Former Schuylkill County Clerk Of Courts Charged With Fraud
HARRISBURG – The United States Attorney’s Office for the Middle District of Pennsylvania announced today that Steven M. Lukach, Jr., age 68, of Nesquehoning, Pennsylvania, was indicted by a federal grand jury on twenty counts of mail and wire fraud and manufacturing records to obstruct an investigation. He was arrested by federal agents this morning and appeared in federal court in Scranton and entered a not guilty plea to the charges. He was released on pre-trial supervision pending trial which was not scheduled.
According to United States Attorney David J. Freed, Lukach served as the Clerk of Courts for Schuylkill County for approximately 27 years. The indictment alleges that in 2013-2014, county auditors with the Controller’s Office began an in depth examination of the Clerk’s Office and discovered misappropriation of funds by Lukach. An FBI investigation ensued and while the audit was going on, Lukach allegedly interfered with the audit by stealing mail that was sent to banks, forged records and sent the fake bank records to the Controller’s Office, in an effort to conceal his thefts.
The indictment also alleges that Lukach stole funds from various court accounts for his own personal purposes, such as paying a family member’s credit card bill, paying for meals, making car payments, and other personal expenses.
The case was investigated by the Pennsylvania State Police, the Federal Bureau of Investigation and is being prosecuted by Assistant U.S. Attorney Michael Consiglio.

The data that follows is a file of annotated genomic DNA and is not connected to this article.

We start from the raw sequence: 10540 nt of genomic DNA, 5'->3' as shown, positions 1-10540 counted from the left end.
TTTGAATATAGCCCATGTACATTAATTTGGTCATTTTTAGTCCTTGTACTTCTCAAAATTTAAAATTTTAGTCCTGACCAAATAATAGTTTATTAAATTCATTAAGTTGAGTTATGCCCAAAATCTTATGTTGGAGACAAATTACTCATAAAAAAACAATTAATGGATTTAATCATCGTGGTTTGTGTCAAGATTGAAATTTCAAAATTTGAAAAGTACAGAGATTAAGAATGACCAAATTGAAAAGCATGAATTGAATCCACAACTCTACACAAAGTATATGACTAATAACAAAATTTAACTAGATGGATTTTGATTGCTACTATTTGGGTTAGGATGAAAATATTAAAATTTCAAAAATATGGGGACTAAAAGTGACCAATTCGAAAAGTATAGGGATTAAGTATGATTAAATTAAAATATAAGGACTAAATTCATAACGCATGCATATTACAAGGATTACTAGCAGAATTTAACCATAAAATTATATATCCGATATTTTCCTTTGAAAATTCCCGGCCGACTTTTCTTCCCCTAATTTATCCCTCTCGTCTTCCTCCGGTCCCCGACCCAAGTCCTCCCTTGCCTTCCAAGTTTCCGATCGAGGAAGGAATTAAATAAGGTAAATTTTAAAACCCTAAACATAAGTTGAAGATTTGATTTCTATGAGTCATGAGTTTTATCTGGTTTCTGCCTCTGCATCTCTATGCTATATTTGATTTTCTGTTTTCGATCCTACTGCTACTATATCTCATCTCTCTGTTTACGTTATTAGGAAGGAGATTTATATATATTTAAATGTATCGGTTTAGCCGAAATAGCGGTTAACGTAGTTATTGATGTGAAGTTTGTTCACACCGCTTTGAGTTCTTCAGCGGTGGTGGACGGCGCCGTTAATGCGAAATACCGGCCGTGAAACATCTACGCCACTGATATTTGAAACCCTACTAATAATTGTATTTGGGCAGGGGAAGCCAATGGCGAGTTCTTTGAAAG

Indictments are only allegations. All persons charged are presumed to be innocent unless and until found guilty in court.
A sentence following a finding of guilt is imposed by the Judge after consideration of the applicable federal sentencing statutes and the Federal Sentencing Guidelines.
The maximum penalty under federal law for each of these offenses is 20 years of imprisonment, a term of supervised release following imprisonment, and a fine. Under the Federal Sentencing Guidelines, the Judge is also required to consider and weigh a number of factors, including the nature, circumstances and seriousness of the offense; the history and characteristics of the defendant; and the need to punish the defendant, protect the public and provide for the defendant's educational, vocational and medical needs. For these reasons, the statutory maximum penalty for the offense is not an accurate indicator of the potential sentence for a specific defendant.
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